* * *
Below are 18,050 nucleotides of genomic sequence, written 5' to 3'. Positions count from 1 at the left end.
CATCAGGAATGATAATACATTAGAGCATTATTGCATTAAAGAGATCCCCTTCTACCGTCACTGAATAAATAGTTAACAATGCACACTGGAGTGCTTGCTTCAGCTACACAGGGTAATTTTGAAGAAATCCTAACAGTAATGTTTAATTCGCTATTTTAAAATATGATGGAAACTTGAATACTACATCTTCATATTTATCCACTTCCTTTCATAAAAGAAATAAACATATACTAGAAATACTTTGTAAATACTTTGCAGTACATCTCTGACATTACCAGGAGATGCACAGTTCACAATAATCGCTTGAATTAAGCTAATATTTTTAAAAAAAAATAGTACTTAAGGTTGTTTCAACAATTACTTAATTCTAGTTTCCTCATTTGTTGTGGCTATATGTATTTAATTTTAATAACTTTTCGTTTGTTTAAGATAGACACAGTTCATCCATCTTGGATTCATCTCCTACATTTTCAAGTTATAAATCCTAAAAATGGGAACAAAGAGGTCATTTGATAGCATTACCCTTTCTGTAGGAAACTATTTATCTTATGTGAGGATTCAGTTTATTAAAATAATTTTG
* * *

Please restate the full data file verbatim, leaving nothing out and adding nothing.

Below are 18,050 nucleotides of genomic sequence, written 5' to 3'. Positions count from 1 at the left end.
CATCAGGAATGATAATACATTAGAGCATTATTGCATTAAAGAGATCCCCTTCTACCGTCACTGAATAAATAGTTAACAATGCACACTGGAGTGCTTGCTTCAGCTACACAGGGTAATTTTGAAGAAATCCTAACAGTAATGTTTAATTCGCTATTTTAAAATATGATGGAAACTTGAATACTACATCTTCATATTTATCCACTTCCTTTCATAAAAGAAATAAACATATACTAGAAATACTTTGTAAATACTTTGCAGTACATCTCTGACATTACCAGGAGATGCACAGTTCACAATAATCGCTTGAATTAAGCTAATATTTTTAAAAAAAAATAGTACTTAAGGTTGTTTCAACAATTACTTAATTCTAGTTTCCTCATTTGTTGTGGCTATATGTATTTAATTTTAATAACTTTTCGTTTGTTTAAGATAGACACAGTTCATCCATCTTGGATTCATCTCCTACATTTTCAAGTTATAAATCCTAAAAATGGGAACAAAGAGGTCATTTGATAGCATTACCCTTTCTGTAGGAAACTATTTATCTTATGTGAGGATTCAGTTTATTAAAATAATTTTG